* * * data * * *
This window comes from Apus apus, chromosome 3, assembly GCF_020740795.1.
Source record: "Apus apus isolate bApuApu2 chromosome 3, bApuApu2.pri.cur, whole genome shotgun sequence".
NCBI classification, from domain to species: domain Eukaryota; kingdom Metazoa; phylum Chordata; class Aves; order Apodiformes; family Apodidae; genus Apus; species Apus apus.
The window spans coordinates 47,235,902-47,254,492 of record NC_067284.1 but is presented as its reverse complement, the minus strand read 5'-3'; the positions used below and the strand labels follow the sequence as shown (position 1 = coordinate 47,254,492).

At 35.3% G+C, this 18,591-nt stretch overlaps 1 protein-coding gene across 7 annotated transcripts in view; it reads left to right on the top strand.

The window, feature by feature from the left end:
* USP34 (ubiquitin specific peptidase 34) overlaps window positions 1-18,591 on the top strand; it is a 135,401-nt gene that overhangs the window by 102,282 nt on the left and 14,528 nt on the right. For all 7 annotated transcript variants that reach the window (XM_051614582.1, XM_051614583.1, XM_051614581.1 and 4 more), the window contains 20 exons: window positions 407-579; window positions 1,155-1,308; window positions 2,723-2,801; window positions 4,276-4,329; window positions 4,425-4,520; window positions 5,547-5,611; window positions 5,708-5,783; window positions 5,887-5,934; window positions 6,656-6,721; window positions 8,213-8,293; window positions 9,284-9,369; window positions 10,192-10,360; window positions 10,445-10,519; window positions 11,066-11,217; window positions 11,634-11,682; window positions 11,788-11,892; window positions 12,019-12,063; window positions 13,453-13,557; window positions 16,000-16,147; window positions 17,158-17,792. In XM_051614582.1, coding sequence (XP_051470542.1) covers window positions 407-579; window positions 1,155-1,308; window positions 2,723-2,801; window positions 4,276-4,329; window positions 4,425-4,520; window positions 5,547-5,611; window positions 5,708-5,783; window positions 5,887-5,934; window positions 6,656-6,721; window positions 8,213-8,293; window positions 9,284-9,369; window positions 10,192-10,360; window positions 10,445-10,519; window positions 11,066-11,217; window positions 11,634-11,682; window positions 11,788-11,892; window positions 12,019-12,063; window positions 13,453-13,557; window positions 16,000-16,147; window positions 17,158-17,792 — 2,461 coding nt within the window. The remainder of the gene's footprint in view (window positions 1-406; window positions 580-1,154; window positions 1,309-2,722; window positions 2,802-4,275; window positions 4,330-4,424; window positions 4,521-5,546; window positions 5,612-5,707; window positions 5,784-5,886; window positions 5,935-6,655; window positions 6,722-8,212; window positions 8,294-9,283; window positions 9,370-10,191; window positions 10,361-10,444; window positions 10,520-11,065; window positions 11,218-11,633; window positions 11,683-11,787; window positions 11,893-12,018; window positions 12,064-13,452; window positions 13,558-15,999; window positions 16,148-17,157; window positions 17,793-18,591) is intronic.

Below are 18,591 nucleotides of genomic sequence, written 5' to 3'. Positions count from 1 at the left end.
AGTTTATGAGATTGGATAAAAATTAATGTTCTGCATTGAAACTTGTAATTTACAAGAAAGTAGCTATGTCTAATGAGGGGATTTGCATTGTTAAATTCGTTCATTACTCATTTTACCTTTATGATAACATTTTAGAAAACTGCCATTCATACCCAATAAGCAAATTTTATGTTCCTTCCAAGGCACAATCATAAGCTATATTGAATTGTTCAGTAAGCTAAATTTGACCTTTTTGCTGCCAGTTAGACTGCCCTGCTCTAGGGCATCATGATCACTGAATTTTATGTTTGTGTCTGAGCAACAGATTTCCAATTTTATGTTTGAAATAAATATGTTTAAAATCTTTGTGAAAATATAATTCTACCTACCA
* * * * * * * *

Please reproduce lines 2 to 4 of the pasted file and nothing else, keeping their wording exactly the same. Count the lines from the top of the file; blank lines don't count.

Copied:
Source record: "Apus apus isolate bApuApu2 chromosome 3, bApuApu2.pri.cur, whole genome shotgun sequence".
NCBI classification, from domain to species: domain Eukaryota; kingdom Metazoa; phylum Chordata; class Aves; order Apodiformes; family Apodidae; genus Apus; species Apus apus.
The window spans coordinates 47,235,902-47,254,492 of record NC_067284.1 but is presented as its reverse complement, the minus strand read 5'-3'; the positions used below and the strand labels follow the sequence as shown (position 1 = coordinate 47,254,492).